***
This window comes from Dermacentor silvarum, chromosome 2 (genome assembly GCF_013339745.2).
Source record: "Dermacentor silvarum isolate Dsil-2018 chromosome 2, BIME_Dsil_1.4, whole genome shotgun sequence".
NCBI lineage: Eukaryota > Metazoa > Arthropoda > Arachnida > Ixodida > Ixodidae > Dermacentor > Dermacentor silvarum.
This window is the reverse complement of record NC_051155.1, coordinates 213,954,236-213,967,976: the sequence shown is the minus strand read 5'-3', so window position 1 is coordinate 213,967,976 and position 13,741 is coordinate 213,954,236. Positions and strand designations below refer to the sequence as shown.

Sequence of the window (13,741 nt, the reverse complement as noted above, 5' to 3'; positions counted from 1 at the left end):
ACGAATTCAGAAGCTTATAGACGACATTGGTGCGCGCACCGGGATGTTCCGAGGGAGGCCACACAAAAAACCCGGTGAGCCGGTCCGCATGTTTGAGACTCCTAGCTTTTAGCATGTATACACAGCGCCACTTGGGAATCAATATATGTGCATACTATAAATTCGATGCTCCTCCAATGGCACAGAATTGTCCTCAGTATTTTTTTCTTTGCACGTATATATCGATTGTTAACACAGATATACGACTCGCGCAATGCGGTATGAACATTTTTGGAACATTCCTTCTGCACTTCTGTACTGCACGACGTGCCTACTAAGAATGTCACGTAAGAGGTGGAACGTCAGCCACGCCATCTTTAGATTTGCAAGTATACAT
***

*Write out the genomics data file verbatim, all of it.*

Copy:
This window comes from Dermacentor silvarum, chromosome 2 (genome assembly GCF_013339745.2).
Source record: "Dermacentor silvarum isolate Dsil-2018 chromosome 2, BIME_Dsil_1.4, whole genome shotgun sequence".
NCBI lineage: Eukaryota > Metazoa > Arthropoda > Arachnida > Ixodida > Ixodidae > Dermacentor > Dermacentor silvarum.
This window is the reverse complement of record NC_051155.1, coordinates 213,954,236-213,967,976: the sequence shown is the minus strand read 5'-3', so window position 1 is coordinate 213,967,976 and position 13,741 is coordinate 213,954,236. Positions and strand designations below refer to the sequence as shown.

Sequence of the window (13,741 nt, the reverse complement as noted above, 5' to 3'; positions counted from 1 at the left end):
ACGAATTCAGAAGCTTATAGACGACATTGGTGCGCGCACCGGGATGTTCCGAGGGAGGCCACACAAAAAACCCGGTGAGCCGGTCCGCATGTTTGAGACTCCTAGCTTTTAGCATGTATACACAGCGCCACTTGGGAATCAATATATGTGCATACTATAAATTCGATGCTCCTCCAATGGCACAGAATTGTCCTCAGTATTTTTTTCTTTGCACGTATATATCGATTGTTAACACAGATATACGACTCGCGCAATGCGGTATGAACATTTTTGGAACATTCCTTCTGCACTTCTGTACTGCACGACGTGCCTACTAAGAATGTCACGTAAGAGGTGGAACGTCAGCCACGCCATCTTTAGATTTGCAAGTATACAT